The Sky Above You – May 2021
By Duncan Lunan
The Moon will be New on May 11th, and it will be Full on May 26h. This will be a ‘supermoon’, when the Moon is Full at its nearest to Earth, and will be the brightest Full Moon of 2021, except for a total lunar eclipse visible from the Pacific, Australia and New Zealand.
The wait continues for results from the Chang’e 5 spacecraft, with which China returned samples from the Moon in December last. Meanwhile Russia has annonced its intention to return to the Moon later this year with a sampling mission designated Luna 25, picking up the numbering where it was left off with their last sample return in 1976.
The planet Mercury is at its best for the year in May, higher than Venus in the evening sky for most of the month. Mercury will be close to the Pleiades in Taurus on May 3rd and 4th, with Venus below, and it will remain higher than Venus till the 28th, though it loses altitude from the 12th onwards. Mercury is passed by the Moon on the 13th, and is at its greatest separation from the Sun on the 17th, and it passes Venus on the left on the 28th, disappearing by the end of the month.
Venus sets at 9.15 p.m. (BST) in early May, and at 10.30 p.m. by the end of the month, passing the Pleiades on the 9th, and passed by the Moon at upper left on the 13th, with Mercury to the Moon’s right,
Mars moves through Gemini and is near Castor and Pollux in late May, setting meanwhile around 0.45 a.m.. The Moon is between Mars and Mercury on the 14th and still nearer to Mars on the 15th.
Jupiter in Aquarius rises at 2.30 a.m., with the waning Moon nearby on the 4th and Saturn to upper right of them.
Saturn in Capricornus rises at 2.30 a.m., and is passed by the Moon on the 3rd and the 31st.
Uranus in Aries is not visible, after conjunction on the far side of the Sun on April 30th.
Neptune rises in Aquarius around 3.00 a.m., passed by the Moon on May 6th.
The Eta Aquarid meteor shower, one of the two per year from Halley’s Comet, peaks on the morning of May 6th.
.My space travel stories, old and new, have been collected and published by Other Side Books as From the Moon to the Stars, relating to the Moon and Project Apollo, and The Other Side of the Interface, with a wider scope. Both have illustrations by Sydney Jordan, and are available through Amazon or through bookshops. Details of them and my other books are on my website, www.duncanlunan.com.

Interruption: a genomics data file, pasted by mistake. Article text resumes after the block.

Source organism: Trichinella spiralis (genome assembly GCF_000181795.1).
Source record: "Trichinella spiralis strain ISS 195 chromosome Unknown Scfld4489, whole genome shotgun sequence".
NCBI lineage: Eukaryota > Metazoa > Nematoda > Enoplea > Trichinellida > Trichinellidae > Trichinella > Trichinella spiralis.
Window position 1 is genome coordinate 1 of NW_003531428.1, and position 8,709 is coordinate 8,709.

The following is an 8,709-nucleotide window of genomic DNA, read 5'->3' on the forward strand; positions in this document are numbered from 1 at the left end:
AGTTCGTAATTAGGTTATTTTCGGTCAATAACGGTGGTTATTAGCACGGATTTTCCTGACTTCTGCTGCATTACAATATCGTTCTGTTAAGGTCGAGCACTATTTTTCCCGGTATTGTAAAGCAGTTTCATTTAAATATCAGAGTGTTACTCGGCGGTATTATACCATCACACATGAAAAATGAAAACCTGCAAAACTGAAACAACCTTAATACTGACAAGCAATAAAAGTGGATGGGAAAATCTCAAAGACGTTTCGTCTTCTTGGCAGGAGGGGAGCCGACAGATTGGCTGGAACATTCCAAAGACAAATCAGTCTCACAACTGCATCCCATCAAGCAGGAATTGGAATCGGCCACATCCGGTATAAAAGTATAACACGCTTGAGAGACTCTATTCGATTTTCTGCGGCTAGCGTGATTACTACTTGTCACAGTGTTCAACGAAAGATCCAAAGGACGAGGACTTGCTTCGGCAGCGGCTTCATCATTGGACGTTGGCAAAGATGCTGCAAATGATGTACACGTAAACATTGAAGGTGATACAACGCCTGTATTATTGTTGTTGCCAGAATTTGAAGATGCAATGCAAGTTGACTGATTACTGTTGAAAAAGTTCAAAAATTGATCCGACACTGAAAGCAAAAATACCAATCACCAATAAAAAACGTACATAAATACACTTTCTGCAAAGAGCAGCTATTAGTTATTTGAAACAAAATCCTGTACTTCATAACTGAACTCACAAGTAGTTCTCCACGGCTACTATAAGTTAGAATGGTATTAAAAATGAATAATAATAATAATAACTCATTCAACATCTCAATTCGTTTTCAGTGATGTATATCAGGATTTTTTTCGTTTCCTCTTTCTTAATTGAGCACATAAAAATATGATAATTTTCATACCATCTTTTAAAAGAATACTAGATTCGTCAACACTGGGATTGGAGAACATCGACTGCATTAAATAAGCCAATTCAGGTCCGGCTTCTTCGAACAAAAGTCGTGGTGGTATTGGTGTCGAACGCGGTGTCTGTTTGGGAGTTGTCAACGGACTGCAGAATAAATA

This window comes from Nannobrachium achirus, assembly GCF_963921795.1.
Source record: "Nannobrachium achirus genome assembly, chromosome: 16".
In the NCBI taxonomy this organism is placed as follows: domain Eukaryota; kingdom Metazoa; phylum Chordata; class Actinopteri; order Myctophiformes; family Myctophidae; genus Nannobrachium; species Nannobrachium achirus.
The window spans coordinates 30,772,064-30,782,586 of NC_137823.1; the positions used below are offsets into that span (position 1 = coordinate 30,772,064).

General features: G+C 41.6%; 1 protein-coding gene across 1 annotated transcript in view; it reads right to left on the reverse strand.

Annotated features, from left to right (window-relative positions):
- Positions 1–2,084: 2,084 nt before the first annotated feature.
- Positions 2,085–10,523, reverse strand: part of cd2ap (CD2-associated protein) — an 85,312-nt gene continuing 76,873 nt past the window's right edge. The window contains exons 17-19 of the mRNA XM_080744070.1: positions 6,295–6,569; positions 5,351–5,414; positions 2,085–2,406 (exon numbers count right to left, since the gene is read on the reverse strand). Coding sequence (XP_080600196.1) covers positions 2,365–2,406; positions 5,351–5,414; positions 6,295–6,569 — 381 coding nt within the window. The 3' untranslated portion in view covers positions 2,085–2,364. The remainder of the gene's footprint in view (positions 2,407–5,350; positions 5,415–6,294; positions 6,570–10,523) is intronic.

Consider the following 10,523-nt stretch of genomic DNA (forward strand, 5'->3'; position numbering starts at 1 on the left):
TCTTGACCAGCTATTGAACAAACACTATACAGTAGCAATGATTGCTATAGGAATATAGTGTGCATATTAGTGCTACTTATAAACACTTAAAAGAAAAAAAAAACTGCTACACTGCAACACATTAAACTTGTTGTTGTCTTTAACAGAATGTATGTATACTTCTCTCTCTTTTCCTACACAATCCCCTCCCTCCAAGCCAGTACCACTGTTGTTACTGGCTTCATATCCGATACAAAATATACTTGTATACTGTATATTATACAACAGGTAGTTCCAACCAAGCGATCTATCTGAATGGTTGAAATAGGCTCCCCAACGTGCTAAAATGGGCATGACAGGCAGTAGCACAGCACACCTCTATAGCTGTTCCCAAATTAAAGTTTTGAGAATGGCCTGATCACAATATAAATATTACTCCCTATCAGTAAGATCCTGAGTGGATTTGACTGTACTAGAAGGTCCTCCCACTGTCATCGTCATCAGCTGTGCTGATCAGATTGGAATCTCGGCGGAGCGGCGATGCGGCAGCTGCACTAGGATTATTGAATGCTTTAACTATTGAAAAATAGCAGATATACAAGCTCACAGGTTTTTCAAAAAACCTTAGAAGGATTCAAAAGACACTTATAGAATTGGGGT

The Sky Above You
By Duncan Lunan
About this Column
I began writing this column in early 1983 at the suggestion of the late Chris Boyce. At that time the Post Office would allow 1000 free mailings to start a new business, just under the number of small press newspapers in the UK at the time. I printed a flyer with the help of John Braithwaite (of Braithwaite Telescopes) offering a three-part column for £5, with the sky this month, a series of articles for beginners, and a monthly news feature. The column ran from May 1983 to May 1993 in various newspapers and magazines, but never in more than five outlets at a time, although every one of those 1000-plus papers would have included an astrology column. Since then it’s appeared sporadically in a range of publications including The Southsider in Glasgow and the Dalyan Courier in Turkey, but most often, normally three times per year, in Jeff Hawke’s Cosmos from the first issue in March 2003 until the last in January 2018. It continues to appear monthly in Troon's Going Out and Orkney News. Enquries from other outlets welcomed!
The monthly maps for the column were drawn for me by Jim Barker, based on similar, uncredited ones in Dr. Leon Hausman’s “Astronomy Handbook” (Fawcett Publications, 1956). Jim had to redraw or elongate several of them because they were drawn for mid-US latitudes, about 40 degrees North, making them usable over most of the northern hemisphere. The biggest change needed was in November when only Dubhe, Merak and Megrez of the Big Dipper, as the US version called it, were visible at that latitude. In the UK, all the stars of the Plough are circumpolar, always above the horizon. We decided to keep an insert in the January map showing the position of M42, the Great Nebula in the Sword of Orion, and for that reason, to stick with the set time of 9 p.m., (10 p.m. BST in summer), although in Scotland the sky isn’t dark then during June and July.
To use the maps in theory you should hold them overhead, aligning the North edge to true north, marked by Polaris and indicated by Dubhe and Merak, the Pointers. It’s more practical to hold the map in front of you when looking south and then rotate it as you face east, south and west. Some readers are confused because east is on the left, opposite to terrestrial maps, but that’s because they’re the other way up. When you’re facing south and looking at the sky, east is on your left.
The star patterns are the same for each month of each year, and only the positions of the planets change. (“Astronomy Handbook” accidentally shows Saturn in Virgo during May, showing that the maps weren’t originally drawn for the Hausman book.) Consequently regular readers for a year will by then have built up a complete set of twelve.